Re: [isabelle] Disproof methods with Word.thy and AutoCorres
Hi David and Scott,
So, in short, I think the problems are (at least?):
1. Many properties you might want to quickcheck appear to require
"lifted_globals" to be in the "enum" class, which it usually
2. The "ptr" type causes problems for "quickcheck" for reasons I don't
fully understand, which means that any property involving
a non-trivial "lifted_globals" will cause errors.
Is there anyone with quickcheck expertise that might be able to help
resolve these issues?
I do have some experience with quickcheck, but I do not know AutoCorres at all.
I nevertheless had a brief look at problem 1. At least for validity Hoare triples, the
enum requirement arises as follows:
AutoCorres defines validity of Hoare triples as follows:
"⦃P⦄ f ⦃Q⦄ ≡ ∀s. P s ⟶ (∀(r,s') ∈ fst (f s). Q r s')"
The unbounded universal quantifier over s causes the problem with the enum type class,
because the code equation for ∀ implements it by testing all values of the universe (which
it obtains from the enum type class). There are two ways to avoid the enum type class:
1. Make the quantifier bounded by P and generate the states from P. Then, P cannot be a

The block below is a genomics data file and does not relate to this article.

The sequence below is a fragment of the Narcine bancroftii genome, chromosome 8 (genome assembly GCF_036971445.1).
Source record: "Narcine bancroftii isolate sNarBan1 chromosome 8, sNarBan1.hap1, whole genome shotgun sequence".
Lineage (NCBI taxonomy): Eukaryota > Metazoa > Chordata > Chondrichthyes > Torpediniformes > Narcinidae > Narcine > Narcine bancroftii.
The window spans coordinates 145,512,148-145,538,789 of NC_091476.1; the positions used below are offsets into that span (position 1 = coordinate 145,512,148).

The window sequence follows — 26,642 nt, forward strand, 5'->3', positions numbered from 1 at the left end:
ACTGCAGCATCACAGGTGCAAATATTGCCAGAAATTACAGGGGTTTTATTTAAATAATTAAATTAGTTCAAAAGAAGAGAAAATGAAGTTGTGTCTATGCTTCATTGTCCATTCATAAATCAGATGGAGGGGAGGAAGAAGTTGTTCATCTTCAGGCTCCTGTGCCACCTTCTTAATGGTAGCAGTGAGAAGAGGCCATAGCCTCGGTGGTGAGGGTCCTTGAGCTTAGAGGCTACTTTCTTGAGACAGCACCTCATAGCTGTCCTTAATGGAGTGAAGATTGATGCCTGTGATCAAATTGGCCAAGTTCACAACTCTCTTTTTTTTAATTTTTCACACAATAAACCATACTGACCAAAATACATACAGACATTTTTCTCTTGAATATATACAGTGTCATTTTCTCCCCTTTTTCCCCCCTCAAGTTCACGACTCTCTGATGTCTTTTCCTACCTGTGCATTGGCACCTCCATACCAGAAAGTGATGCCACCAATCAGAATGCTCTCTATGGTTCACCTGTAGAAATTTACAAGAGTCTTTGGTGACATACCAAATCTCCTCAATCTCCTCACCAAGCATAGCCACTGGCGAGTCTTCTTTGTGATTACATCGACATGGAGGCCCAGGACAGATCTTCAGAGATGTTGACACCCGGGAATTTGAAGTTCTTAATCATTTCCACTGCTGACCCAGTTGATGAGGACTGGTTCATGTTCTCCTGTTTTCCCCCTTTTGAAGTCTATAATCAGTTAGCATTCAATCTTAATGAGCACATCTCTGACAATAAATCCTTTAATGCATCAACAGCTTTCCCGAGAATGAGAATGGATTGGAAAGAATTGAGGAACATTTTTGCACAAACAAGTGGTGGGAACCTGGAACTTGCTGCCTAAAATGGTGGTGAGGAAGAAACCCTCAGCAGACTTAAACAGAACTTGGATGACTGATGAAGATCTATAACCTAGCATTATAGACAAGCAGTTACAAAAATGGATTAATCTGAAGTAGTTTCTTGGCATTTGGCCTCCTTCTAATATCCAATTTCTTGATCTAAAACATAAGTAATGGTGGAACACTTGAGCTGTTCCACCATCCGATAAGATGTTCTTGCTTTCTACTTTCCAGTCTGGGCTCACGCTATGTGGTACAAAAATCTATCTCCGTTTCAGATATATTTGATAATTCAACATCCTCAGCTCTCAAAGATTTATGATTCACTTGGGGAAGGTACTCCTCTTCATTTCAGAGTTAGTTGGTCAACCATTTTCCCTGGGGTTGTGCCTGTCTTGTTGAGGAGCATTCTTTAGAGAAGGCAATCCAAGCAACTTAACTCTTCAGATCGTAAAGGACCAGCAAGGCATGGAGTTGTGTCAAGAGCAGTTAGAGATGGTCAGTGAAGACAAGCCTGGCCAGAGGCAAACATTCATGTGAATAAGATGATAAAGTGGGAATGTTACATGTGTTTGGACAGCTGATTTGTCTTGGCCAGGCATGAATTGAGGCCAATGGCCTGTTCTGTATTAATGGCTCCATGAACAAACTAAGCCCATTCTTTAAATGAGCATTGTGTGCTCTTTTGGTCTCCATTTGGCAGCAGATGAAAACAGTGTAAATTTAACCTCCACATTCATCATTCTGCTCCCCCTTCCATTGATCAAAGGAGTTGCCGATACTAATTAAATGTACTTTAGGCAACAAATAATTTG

predicate of type "'s => bool" any more, so this is probably not viable. One could,
however, implement a pass in the preprocessor of the code generator that tries to rewrite
precondition instances into generators for states. Then, quickcheck would only test states
that actually satisfy the precondition, so quickcheck has a reasonable chance of finding
counterexamples. However, this only works if P can really be rewritten into a generator. I
expect that one would need generative versions of all the common functions that occur in
2. For quickcheck, it suffices to replace the quantifier by some generator for states
(rather than covering all states). To that end, you have to define a copy of the
quantifier and implement is with a code equation that tests the predicate in the points
generated by the generator and raises an exception (with Code.abort) after the generator
of states has been exhausted. This is probably less work in terms of setup than 1 and
works reliably, but it is unclear how good the generated states are. If hardly any of them
satisfy the precondition P, then test coverage is low.
If one wants to invest more work, one can also combine both approaches. If 1 fails, try 2.
I was not able to look at problem 2, because I have not found a small example where the
ptr causes an exception. If you provide one, I can have a look at this, too.
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